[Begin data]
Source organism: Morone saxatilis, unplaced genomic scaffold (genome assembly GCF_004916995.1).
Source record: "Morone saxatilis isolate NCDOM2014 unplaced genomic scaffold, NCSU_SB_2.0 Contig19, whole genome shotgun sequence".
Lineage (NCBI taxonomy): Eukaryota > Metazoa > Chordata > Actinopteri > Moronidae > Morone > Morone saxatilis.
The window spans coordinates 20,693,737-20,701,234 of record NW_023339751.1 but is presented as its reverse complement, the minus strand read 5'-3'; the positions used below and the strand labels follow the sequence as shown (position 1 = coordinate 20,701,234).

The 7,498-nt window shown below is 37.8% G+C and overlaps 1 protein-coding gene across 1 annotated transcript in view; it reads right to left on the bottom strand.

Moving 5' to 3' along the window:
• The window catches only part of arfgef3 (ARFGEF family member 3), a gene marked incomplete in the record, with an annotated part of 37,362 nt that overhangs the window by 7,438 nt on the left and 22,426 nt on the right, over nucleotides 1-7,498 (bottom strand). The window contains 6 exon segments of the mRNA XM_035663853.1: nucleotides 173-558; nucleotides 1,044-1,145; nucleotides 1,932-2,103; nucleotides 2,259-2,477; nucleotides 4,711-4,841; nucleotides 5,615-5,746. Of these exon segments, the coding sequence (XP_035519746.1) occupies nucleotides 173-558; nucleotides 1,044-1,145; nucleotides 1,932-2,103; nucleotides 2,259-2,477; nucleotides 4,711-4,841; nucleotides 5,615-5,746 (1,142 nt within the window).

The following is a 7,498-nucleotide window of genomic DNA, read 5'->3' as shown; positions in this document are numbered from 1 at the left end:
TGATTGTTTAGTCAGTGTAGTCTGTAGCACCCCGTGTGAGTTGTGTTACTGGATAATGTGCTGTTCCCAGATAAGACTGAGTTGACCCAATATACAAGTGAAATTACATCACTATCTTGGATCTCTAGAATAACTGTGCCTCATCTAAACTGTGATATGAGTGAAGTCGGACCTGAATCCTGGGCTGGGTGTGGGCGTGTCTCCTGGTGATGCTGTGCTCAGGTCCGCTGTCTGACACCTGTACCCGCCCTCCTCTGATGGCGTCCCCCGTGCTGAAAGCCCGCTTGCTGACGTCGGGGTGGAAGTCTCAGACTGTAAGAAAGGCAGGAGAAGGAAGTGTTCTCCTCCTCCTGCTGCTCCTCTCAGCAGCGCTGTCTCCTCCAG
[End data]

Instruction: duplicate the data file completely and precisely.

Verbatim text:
Source organism: Morone saxatilis, unplaced genomic scaffold (genome assembly GCF_004916995.1).
Source record: "Morone saxatilis isolate NCDOM2014 unplaced genomic scaffold, NCSU_SB_2.0 Contig19, whole genome shotgun sequence".
Lineage (NCBI taxonomy): Eukaryota > Metazoa > Chordata > Actinopteri > Moronidae > Morone > Morone saxatilis.
The window spans coordinates 20,693,737-20,701,234 of record NW_023339751.1 but is presented as its reverse complement, the minus strand read 5'-3'; the positions used below and the strand labels follow the sequence as shown (position 1 = coordinate 20,701,234).

The 7,498-nt window shown below is 37.8% G+C and overlaps 1 protein-coding gene across 1 annotated transcript in view; it reads right to left on the bottom strand.

Moving 5' to 3' along the window:
• The window catches only part of arfgef3 (ARFGEF family member 3), a gene marked incomplete in the record, with an annotated part of 37,362 nt that overhangs the window by 7,438 nt on the left and 22,426 nt on the right, over nucleotides 1-7,498 (bottom strand). The window contains 6 exon segments of the mRNA XM_035663853.1: nucleotides 173-558; nucleotides 1,044-1,145; nucleotides 1,932-2,103; nucleotides 2,259-2,477; nucleotides 4,711-4,841; nucleotides 5,615-5,746. Of these exon segments, the coding sequence (XP_035519746.1) occupies nucleotides 173-558; nucleotides 1,044-1,145; nucleotides 1,932-2,103; nucleotides 2,259-2,477; nucleotides 4,711-4,841; nucleotides 5,615-5,746 (1,142 nt within the window).

The following is a 7,498-nucleotide window of genomic DNA, read 5'->3' as shown; positions in this document are numbered from 1 at the left end:
TGATTGTTTAGTCAGTGTAGTCTGTAGCACCCCGTGTGAGTTGTGTTACTGGATAATGTGCTGTTCCCAGATAAGACTGAGTTGACCCAATATACAAGTGAAATTACATCACTATCTTGGATCTCTAGAATAACTGTGCCTCATCTAAACTGTGATATGAGTGAAGTCGGACCTGAATCCTGGGCTGGGTGTGGGCGTGTCTCCTGGTGATGCTGTGCTCAGGTCCGCTGTCTGACACCTGTACCCGCCCTCCTCTGATGGCGTCCCCCGTGCTGAAAGCCCGCTTGCTGACGTCGGGGTGGAAGTCTCAGACTGTAAGAAAGGCAGGAGAAGGAAGTGTTCTCCTCCTCCTGCTGCTCCTCTCAGCAGCGCTGTCTCCTCCAG